FRA’s Report reviews major developments in the field in 2022, identifying both achievements and areas of concern. It also presents FRA’s opinions on these developments. The report includes a specific chapter on inclusion and equality of Roma people. In addition, this year’s focus section covers the fundamental rights implications of the war in Ukraine for the EU and the challenges that arose.
FRA’s Fundamental Rights Report 2023 reviews the main fundamental rights developments in 2022, covering all 27 EU Member States as well as the Republic of Albania, the Republic of North Macedonia (hereafter North Macedonia) and the Republic of Serbia.
It identifies achievements and areas of concern regarding: the EU Charter of Fundamental Rights; equality and non-discrimination; racism and related intolerance; Roma equality and inclusion (including a dedicated chapter); asylum, borders and migration; information society, privacy and data protection; child rights; access to justice, victims’ rights and independent justice; and the implementation of the United Nations Convention on the Rights of Persons with Disabilities.
The Fundamental Rights Report 2023 also presents FRA’s opinions on the outlined developments. These opinions recommend a range of evidence-based, timely and practical actions for consideration by EU bodies and national governments.
This year’s focus section looks at how the EU and its Member States dealt with the sudden and mass influx of people fleeing the war in Ukraine, including the EU’s Temporary Protection Directive, which provided welcome access to work, housing, social assistance, education and healthcare. It analysis the fundamental rights implications and the challenges that arose. Among them, there are reports of unequal treatment or abuse directed towards minorities or marginalised groups, such as Roma and non-Ukrainian third-country nationals who also fled the invasion.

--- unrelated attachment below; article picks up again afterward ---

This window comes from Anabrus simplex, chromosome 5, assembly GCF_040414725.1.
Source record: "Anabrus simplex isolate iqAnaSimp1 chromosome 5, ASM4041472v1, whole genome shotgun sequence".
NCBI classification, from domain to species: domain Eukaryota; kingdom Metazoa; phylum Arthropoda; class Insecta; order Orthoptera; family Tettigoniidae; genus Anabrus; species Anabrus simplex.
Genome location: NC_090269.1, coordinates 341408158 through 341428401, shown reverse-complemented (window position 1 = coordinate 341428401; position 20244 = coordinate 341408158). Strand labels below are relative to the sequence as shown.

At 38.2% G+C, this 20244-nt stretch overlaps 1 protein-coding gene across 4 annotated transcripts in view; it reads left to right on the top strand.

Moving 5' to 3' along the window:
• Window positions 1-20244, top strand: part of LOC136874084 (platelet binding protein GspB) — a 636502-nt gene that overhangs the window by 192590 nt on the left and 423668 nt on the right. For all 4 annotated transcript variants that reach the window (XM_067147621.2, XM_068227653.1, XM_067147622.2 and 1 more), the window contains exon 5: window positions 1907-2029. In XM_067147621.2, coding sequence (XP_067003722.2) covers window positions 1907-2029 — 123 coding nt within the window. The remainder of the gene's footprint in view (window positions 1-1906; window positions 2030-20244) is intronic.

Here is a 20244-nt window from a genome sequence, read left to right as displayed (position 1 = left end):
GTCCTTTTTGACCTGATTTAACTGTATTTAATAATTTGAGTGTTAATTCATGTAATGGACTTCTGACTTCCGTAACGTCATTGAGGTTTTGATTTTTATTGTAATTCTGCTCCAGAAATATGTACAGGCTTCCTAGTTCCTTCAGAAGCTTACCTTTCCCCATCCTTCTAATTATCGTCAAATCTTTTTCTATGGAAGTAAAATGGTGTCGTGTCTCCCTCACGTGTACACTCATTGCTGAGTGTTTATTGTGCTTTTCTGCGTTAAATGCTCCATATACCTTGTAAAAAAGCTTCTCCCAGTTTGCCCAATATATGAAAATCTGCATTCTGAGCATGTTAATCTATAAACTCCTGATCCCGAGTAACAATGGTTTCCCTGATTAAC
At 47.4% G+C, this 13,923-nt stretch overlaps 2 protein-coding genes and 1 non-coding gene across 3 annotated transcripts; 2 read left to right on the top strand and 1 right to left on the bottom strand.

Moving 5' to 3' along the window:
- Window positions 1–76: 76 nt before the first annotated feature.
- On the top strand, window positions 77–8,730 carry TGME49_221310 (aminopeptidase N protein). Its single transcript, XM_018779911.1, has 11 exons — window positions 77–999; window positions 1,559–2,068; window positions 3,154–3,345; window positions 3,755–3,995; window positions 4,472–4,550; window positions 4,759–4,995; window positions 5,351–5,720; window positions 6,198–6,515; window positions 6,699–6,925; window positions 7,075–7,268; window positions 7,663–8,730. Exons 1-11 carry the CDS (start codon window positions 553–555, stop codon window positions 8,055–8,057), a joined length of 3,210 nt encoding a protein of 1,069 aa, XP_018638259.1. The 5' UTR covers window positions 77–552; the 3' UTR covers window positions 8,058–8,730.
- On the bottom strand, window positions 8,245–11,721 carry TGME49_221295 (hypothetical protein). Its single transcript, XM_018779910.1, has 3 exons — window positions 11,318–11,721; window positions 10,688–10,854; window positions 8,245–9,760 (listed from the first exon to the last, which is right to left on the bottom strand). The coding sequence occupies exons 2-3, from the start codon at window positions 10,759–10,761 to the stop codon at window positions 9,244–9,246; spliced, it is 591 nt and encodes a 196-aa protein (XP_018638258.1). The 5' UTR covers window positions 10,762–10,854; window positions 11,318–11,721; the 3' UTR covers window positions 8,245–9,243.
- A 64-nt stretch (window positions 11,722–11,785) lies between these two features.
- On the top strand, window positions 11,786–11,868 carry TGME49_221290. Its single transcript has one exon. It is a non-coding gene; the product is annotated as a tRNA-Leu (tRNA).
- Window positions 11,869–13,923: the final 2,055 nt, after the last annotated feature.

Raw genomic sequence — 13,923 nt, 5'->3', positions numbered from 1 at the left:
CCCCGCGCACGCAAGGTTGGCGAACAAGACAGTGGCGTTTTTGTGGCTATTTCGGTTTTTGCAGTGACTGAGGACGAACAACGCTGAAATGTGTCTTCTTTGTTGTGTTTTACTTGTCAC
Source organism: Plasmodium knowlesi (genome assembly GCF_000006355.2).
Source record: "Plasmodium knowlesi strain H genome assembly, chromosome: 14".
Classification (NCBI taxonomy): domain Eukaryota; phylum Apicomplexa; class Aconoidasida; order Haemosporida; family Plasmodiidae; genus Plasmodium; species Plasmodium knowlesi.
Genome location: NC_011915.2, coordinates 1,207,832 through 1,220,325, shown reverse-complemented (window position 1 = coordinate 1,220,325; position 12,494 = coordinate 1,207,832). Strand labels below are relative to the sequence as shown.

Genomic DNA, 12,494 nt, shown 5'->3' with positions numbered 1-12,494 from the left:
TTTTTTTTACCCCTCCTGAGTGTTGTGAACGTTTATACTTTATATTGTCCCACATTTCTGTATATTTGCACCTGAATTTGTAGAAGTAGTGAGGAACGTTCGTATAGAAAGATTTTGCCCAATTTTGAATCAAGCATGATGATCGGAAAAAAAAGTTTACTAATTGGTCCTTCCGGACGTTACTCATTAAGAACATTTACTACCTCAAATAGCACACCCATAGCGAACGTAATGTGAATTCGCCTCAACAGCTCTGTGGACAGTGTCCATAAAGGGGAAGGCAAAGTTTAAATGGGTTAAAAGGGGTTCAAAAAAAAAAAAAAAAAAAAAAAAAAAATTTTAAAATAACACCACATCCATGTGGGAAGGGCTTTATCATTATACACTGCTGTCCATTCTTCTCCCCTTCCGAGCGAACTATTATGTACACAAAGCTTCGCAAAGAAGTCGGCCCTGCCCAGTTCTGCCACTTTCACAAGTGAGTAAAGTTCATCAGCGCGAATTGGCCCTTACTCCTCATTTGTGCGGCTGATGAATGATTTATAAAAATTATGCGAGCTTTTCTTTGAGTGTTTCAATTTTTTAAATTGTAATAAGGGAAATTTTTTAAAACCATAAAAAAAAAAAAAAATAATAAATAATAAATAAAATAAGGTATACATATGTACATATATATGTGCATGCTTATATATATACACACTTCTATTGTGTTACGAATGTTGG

Other key fundamental rights issues in 2022 addressed by the report include:
- Increase in child poverty: the pandemic and rising energy costs put more children, almost 1 in 4, at risk of poverty. The EU and national governments must comply with actions under the European Child Guarantee which started in 2022 and use the funds to alleviate child poverty, in particular for poor and vulnerable households such as single-parent, Roma and migrants.
- Widespread hate: hate crimes and hate speech, especially online, remained problematic in 2022, fuelled in part by Russia’s aggression against Ukraine. But only half of the EU countries had national action plans against racism (NAPARs). The report insists that more countries should develop such plans, as well as concrete local and regional measures to tackle racism.
- Safeguarding rights as technology advances in its development: the effective protection of fundamental rights as more digital and artificial intelligence services are implemented is a growing concern. The landmark EU Digital Services Act of 2022 recognized the need for strong rights protection, which must be monitored in its implementation. EU lawmakers should also ensure that similar strong guarantees are in place in the proposed Artificial Intelligence Act currently being debated in the EU.